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Obesity & children's health.

As frightening as the overweight epidemic is in adults, it's nothing compared to what's happening with children. Today, one in five children ages two to five is overweight or obese, as is one in three children ages six to 19. Those numbers have doubled for kids 6 to 11 in the past 20 years; tripled for those 12 to 19. (19)

"It's the most serious medical disease that's ever hit children," says pediatrician William Sears, MD, an associate clinical professor of pediatrics at the University of California-Irvine. That's because kids rarely grow out of their weight problems, with an overweight adolescent having an 80 percent chance of being overweight through adulthood. (20)

Overweight kids also face significant health challenges. About 60 percent have at least one risk factor for cardiovascular disease, including high cholesterol, elevated insulin levels and elevated blood pressure; 25 percent have two or more. (21) Today pediatricians treat ever-increasing numbers of children with type 2 diabetes, sleep apnea, osteoarthritis, back pain and other weight-related conditions.

The bottom line: unless American families change the way they eat and live, the U.S. Centers for Disease Control and Prevention (CDC) predicts one in three children born in 2000 will develop diabetes in their lifetime. (22)

There's no one reason for the epidemic, not even fast food companies. Studies find connections between everything from the amount of TV kids watch and having a television in their bedroom to skipping breakfast, less physical education in school and the demise of the family dinner. (23,24)

"The entire environment is the problem," says Robert H. Lustig, MD, professor of clinical pediatrics in the Division of Endocrinology at the University of California, San Francisco. "It's toxic."

As with adults, diets are not the answer, warns Dr. Sears. "Parents need to stay away from crash diets," he says. "Eating needs to be pleasurable." Plus, children's nutritional needs are much greater than adult needs. Even a 100-calorie a day reduction without professional oversight could lead to nutritional deficiencies in a child.

The most successful weight-loss programs for kids use a comprehensive approach, including behavioral modification therapy. They also tend to involve the entire family, not just the child. "My personal bias is that parents who try to make changes for their kids aren't going to have that much success," says Joseph A. Skelton, MD, assistant professor of pediatrics at the Medical College of Wisconsin, who directs a program for overweight children at Children's Hospital of Wisconsin. "If you do it as a family, though, you're changing the micro-environment."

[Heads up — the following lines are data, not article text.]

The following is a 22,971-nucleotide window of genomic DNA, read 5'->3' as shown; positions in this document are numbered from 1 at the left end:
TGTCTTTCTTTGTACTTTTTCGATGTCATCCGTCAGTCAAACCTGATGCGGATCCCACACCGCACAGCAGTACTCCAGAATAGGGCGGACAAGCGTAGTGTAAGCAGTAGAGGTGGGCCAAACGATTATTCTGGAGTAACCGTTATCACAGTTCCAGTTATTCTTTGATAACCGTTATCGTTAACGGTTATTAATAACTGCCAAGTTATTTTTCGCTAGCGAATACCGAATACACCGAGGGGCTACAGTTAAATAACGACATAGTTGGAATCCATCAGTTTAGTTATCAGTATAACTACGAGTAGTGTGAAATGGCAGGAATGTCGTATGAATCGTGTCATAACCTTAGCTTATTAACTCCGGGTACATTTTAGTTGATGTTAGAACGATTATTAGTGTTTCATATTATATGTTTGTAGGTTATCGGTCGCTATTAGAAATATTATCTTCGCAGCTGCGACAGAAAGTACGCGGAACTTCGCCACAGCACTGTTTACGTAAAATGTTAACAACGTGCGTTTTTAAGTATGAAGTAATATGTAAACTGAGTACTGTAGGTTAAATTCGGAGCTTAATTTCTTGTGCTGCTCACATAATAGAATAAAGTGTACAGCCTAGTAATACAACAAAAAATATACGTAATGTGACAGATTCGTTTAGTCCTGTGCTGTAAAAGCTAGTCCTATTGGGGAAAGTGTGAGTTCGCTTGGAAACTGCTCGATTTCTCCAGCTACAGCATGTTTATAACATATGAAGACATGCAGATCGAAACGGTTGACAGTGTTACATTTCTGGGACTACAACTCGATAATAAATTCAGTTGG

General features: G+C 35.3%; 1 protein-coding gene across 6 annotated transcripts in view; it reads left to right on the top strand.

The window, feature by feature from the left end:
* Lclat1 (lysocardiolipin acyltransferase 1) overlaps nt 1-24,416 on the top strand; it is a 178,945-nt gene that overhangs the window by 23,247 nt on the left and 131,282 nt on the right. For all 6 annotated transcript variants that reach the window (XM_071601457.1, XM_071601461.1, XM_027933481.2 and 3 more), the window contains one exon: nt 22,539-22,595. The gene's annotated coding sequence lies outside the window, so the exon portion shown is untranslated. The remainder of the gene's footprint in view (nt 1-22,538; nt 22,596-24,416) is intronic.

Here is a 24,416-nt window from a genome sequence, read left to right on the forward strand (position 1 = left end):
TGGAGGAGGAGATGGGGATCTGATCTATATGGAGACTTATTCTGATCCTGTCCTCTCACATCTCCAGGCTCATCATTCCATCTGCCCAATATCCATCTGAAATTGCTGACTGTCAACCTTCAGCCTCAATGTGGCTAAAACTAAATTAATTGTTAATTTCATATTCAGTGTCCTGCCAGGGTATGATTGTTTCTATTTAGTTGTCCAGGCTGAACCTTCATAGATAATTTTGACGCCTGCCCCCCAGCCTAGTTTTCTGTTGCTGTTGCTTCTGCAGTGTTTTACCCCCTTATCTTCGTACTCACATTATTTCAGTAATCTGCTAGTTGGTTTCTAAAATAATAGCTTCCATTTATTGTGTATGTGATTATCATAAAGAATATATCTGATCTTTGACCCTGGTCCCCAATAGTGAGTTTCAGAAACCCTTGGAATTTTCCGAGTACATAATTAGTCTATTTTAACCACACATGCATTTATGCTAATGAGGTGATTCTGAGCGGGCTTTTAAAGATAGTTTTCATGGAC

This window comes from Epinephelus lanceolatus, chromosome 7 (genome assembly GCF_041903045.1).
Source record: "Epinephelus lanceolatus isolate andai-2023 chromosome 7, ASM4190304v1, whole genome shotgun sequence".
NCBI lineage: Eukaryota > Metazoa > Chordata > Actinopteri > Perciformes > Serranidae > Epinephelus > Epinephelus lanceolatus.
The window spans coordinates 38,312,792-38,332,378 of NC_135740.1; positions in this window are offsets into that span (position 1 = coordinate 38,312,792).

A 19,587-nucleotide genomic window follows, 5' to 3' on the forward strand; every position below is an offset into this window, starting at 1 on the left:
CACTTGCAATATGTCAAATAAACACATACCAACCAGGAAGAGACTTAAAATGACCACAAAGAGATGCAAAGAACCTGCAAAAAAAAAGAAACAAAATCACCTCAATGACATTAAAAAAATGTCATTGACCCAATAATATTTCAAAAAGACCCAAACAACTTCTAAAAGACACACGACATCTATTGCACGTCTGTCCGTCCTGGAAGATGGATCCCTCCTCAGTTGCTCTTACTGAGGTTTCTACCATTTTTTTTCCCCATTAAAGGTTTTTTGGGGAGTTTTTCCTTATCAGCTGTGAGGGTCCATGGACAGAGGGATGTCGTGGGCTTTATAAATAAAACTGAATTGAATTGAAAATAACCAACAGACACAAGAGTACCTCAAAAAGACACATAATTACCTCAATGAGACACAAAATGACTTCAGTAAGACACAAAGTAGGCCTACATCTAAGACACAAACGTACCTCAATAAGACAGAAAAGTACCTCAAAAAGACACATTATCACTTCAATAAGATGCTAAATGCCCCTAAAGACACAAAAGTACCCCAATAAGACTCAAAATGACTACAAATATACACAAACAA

And don't try to change everything at once, he warns. "Focus on those things you can get the biggest bang for the change," he says, like cutting out soda and other sweetened beverages; eating out once a month instead of five times; going for a walk or bike ride three nights after dinner instead of plopping down in front of the TV.

Dr. Sears uses a similar approach in his program, LEAN (lifestyle, exercise, attitude, nutrition), which the state of California is piloting in Boys' and Girls' Clubs and YMCAs. He asks children to make one change a day and write it down. So instead of a bag of chips, they might choose an apple. "Often, one 'instead of' healthy choice a day is all they need," he says. "The average child is only 100 calories a day over what they need to be."

He also doesn't focus on weight. "Instead, we start with the child, and the first thing we ask is 'What would you change if you could?'" says Dr. Sears. "And they say, 'I'd like to run faster,' so we say, 'OK, call this 'Dr. Bill's Run Faster program.'"

And he, like Dr. Skelton, believes parents must be involved. "Parents have to take this seriously," he says. "I use scare tactics sometimes, because the parents are not getting the message. I say, 'I know you love your child, but if your child continues on this track, she's going to get diabetes, arthritis, cardiovascular disease, behavior and learning problems, vision problems and self-image problems.'" Then, he says, they start to listen.


19 Hedley AA, Ogden CL, Johnson CL, et al. Prevalence of overweight and obesity among US children, adolescents, and adults, 1999-2002. JAMA. 2004 Jun 16;291(23):2847-50.

20 Daniels SR. The consequences of childhood overweight and obesity. Future Child, 2006 Spring;16(1):47-67. Review.

21 Freedman DS, Dietz WH, Srinivasan SR, Berenson GS. The relation of overweight to cardiovascular risk factors among children and adolescents: The Bogalusa Heart Study. Pediatrics 1999;103:1175-1182.

22 Narayan KM, Boyle JP, Thompson TJ, et al. Lifetime risk for diabetes mellitus in the United States. JAMA. 2003 Oct 8;290(14):1884-90.

23 Dubois L, Girard M, Potvin Kent M. Breakfast eating and overweight in a pre-school population: is there a link? Public Health Nutr. 2006 Jun;9(4):436-42.

24 Krebs NF, Jacobson MS; American Academy of Pediatrics Committee on Nutrition. Prevention of pediatric overweight and obesity. Pediatrics. 2003 Aug;112(2):424-30.
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Title Annotation:AGES & STAGES
Publication:National Women's Health Report
Date:Oct 1, 2006
Previous Article:Women & metabolic syndrome.
Next Article:Commonly asked questions & answers about obesity.

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